In order to train staff that may not have gotten a degree in business management or otherwise have experience in certain important business concepts like finance or accounting, the company offers something it calls GEICO University. This program is in addition to a tuition reimbursement program that it gives to full-time associates.

Companies without the resources for college-training can also teach managerial skills
According to Forbes, one way to train managers without having a large budget is to hire people with teaching experience. In the example Forbes gives, a business that works heavily with the military makes a point of hiring leadership with experience at TOPGUN, the Navy's military flight school. These are people who are trained educators that left the military to seek civilian jobs. Because they already know how to teach, the company makes it part of those people's jobs to educate managers-in-training on a weekend or during off-time hours as a kind of informal class.

Even when a company doesn't have any teachers, it can pick experts who already work for a company to help mentor managers in a particular skill set, according to Forbes. For example, people from an IT security background can teach managers about good security rules of thumb, while members of the finance or accounting team can bring managers up to speed about those areas of interest without the company needing to hire an extra staff member or reimburse a person's college courses.

However a company chooses to hire managers, it will likely need to train them – even if this doesn't involve going back to school or building a special program.

Incentivizing executives and employees alike

21 Aug

Companies are increasingly turning toward alternative methods of incentivizing top performers and executives. By incorporating some form of long-term incentive (LTI) program into their employee management systems, companies are able to reward major players in the business by linking performance with salaries. This was the same theory behind stock options. However, Human Resource Executive Online reported that the question of whether these LTIs are actually linked to performance or not is actually uncertain.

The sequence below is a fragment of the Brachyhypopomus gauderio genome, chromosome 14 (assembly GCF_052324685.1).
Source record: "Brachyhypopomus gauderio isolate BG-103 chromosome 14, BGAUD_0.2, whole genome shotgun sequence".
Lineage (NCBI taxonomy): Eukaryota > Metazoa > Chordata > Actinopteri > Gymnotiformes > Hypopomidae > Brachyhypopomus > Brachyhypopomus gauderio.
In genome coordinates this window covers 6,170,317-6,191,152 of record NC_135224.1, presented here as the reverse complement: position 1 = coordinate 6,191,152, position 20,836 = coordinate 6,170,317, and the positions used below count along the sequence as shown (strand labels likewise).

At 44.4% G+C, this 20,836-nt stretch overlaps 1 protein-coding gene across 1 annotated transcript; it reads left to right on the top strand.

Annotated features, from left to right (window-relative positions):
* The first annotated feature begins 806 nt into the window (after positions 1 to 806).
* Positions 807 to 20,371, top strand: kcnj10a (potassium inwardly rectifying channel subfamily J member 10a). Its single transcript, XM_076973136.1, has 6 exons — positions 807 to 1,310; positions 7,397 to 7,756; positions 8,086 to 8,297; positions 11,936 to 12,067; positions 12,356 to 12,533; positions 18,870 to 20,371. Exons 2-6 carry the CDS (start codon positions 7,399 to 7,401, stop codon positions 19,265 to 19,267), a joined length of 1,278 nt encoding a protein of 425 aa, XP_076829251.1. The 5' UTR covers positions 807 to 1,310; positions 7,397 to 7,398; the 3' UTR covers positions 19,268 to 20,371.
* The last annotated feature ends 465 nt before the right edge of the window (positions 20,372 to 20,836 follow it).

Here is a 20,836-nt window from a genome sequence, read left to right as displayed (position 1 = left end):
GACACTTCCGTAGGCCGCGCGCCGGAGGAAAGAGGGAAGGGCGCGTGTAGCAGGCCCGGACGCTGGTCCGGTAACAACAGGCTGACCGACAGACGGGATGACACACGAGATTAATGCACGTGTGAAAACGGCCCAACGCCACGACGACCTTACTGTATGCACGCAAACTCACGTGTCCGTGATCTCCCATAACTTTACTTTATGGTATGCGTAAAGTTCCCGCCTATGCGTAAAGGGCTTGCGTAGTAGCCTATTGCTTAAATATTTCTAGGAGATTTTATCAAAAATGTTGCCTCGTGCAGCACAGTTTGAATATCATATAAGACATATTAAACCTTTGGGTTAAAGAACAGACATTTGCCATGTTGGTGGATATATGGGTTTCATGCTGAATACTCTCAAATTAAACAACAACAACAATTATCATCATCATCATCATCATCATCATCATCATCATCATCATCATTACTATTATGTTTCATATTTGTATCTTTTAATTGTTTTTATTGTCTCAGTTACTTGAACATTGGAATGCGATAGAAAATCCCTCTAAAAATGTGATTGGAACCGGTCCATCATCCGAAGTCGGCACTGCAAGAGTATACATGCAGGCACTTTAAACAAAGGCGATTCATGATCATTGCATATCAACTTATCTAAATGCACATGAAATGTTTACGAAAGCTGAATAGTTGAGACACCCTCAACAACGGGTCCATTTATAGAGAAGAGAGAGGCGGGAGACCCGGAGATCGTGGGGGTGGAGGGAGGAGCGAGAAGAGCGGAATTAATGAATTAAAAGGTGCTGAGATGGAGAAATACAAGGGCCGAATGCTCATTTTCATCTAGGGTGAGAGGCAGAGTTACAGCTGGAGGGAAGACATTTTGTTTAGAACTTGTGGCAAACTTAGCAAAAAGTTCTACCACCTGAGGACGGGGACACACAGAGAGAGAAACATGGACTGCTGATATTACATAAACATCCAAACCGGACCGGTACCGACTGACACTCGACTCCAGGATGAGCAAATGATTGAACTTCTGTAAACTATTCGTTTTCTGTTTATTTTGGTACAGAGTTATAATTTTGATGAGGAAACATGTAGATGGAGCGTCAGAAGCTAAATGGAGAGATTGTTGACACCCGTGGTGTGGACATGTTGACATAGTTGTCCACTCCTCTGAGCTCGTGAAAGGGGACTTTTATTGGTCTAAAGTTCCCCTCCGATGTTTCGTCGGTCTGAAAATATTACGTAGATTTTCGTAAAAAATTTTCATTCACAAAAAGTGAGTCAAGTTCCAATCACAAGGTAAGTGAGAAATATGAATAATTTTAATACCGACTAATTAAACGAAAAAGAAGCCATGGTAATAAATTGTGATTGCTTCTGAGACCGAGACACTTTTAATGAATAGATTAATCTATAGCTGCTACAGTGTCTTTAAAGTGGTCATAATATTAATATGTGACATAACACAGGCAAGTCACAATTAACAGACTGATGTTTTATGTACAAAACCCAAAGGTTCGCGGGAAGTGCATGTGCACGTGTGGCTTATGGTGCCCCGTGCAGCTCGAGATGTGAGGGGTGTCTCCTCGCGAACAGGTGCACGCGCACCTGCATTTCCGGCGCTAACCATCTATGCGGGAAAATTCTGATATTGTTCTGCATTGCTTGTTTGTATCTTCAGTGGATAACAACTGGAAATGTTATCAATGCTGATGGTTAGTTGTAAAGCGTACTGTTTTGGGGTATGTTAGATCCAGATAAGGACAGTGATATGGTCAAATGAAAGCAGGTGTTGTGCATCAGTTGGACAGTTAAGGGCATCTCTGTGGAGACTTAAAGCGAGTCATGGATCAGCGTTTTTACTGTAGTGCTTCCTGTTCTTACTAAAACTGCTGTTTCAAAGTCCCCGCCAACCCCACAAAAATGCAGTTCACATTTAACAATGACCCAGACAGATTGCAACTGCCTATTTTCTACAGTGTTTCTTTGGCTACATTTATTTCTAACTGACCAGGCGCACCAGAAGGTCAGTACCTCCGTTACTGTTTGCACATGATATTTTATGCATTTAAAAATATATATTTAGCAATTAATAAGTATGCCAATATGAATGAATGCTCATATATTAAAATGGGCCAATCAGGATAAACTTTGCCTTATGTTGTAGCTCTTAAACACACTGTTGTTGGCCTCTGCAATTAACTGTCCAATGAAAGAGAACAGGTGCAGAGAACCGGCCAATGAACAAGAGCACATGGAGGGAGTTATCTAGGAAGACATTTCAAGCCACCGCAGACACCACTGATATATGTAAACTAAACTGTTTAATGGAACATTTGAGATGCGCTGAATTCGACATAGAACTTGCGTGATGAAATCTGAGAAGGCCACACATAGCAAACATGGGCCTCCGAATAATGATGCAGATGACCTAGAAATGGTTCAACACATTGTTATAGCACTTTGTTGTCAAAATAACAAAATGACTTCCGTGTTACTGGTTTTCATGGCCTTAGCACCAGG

A recent study by Towers Watson reported by HRE Online shows that in the 430 participating companies, the successes and failures in the marketplace were fairly broad, while the payouts received from LTIs to executives were narrow. In other words, whatever system is being used to make these awards to major company impact-makers is not yet completely in alignment with the actual performance of the business.

"For pay mix, the shift away from stock options to performance-based LTI vehicles may limit LTI's upside potential over periods of strong performance," the study said, according to HRE Online. "[This suggests] that performance-plan thresholds [and significant levels of restricted stock] may protect awards [at companies performing at a lower level of success.]"

Other ways to reward employees
Companies that seek to retain talent not only at the executive level but in lower levels as well can look to perks. According to CEO.com, perks are a great way not only to reward workers and keep people from leaving the company, but businesses can also establish culture through the perk selection.

Google, for example, features nap pods for those who want to sleep. This is part of its strategy of making its employees feel valued through quirky things like do-it-yourself espresso bars and an in-house barber shop. Other companies have done this on a smaller scale through choices like bagel Fridays and free coffee.

Incentives at companies can also have to do with what the company's business is. They can additionally be methods for encouraging wellness or other good worker behavior. For example, Caesars Entertainment, a casino in Las Vegas, gives specially earmarked cash to its workers, who can use the money to gamble. It also offers free meals in the employee dining room. Bally Technologies, a company that builds Casino gaming machines, offers subsidies for local gym memberships, as well as tuition reimbursement for going to college.